But they also found that having a light gene boosts fitness so the best combination in evolutionary terms for the sheep is a mix of genes that produce a dark coat.

This explains the decline of dark sheep because those with a pair of dark genes are the least fit, even though they are big, Slate said. The researchers do not know why the light gene confers fitness, he added.

4. "fully three-quarters of the American population is interested in genealogy"
Ancestral Allure by VIRGINIA HEFFERNAN

Sites like, and, with their menus of recondite offerings (frameable certificates, migration maps, the patented Color Track System), make up a deluxe spa for the ego. They promise an end to loneliness and alienation by fixing you with a place in history; and they promise you social promotion by hooking you up with illustrious ghosts, Norman Knights, Igbo priests or at least some guys who worked with Jimmy Cagney.

It should come as no surprise, then, that participants in the forums at are tenacious. They stand to gain a brand-new and newly grandiose sense of self. Combining speed-dating with "Are You My Mother?" urgency, users post information about themselves on open message boards. "Please e-mail me with any data & I will share mine," a typical forum participant writes. Others are more willing to kick things off, showering would-be cousins with information heirlooms in an effort to make existential connections. Turn to the omnibus family-history sites like, and what you find are people craving reunions, major chords, narrative homecomings. According to a 2005 poll, fully three-quarters of the American population is interested in genealogy.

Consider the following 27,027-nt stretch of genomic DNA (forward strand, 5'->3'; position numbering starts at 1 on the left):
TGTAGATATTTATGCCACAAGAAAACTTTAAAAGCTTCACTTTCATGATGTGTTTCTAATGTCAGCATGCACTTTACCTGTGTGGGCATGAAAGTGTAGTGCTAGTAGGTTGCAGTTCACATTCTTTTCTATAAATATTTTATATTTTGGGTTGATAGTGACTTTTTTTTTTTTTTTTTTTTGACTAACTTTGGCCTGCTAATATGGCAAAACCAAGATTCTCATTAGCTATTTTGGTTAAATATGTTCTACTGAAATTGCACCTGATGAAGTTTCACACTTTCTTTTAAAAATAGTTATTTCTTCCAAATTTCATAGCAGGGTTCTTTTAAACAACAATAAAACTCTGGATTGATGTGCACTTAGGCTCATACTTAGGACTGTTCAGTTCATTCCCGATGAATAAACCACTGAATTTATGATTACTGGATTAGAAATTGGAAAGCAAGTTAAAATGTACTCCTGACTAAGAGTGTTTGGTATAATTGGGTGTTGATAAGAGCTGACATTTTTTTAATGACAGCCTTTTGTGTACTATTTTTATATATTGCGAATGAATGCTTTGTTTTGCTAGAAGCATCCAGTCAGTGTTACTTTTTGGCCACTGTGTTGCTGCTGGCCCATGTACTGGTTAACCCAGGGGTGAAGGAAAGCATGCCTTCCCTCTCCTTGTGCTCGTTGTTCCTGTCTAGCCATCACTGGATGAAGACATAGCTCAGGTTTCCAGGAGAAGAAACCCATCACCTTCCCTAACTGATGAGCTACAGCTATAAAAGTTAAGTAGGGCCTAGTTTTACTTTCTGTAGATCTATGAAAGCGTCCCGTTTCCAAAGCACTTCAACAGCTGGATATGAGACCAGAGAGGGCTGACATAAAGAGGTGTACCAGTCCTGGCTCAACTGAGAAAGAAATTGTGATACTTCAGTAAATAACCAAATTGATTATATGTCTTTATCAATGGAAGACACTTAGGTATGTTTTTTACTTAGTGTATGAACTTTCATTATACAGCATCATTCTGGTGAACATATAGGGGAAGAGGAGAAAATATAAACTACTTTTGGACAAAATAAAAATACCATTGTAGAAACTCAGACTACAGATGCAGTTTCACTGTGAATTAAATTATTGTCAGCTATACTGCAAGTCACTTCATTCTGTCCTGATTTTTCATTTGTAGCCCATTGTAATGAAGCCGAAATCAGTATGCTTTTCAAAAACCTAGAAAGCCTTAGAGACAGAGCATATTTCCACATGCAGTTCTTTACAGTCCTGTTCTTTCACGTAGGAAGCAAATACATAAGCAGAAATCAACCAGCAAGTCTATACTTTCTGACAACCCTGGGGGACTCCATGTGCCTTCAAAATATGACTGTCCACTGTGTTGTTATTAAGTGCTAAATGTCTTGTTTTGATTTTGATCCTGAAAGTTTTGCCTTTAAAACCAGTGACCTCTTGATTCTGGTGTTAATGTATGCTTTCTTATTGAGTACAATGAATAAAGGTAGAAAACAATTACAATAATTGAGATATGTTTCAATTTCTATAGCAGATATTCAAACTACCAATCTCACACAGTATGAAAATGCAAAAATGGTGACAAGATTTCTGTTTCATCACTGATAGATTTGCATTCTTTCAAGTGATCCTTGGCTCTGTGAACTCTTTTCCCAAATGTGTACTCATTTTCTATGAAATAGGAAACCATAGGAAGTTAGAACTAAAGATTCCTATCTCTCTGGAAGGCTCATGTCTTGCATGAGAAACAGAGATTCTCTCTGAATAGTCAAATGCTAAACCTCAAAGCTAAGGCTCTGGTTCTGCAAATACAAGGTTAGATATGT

In a 2001 investigation in The New Yorker into his own roots, John Seabrook emphasized the peculiarly American fascination with family stories. The possibility of a big story, one that would ennoble one's own existence, he argued, is what drives many online ancestor-seekers. But Seabrook also described mixed motives: "Genealogy serves two often-incompatible human impulses: the desire for self-knowledge and the desire for status."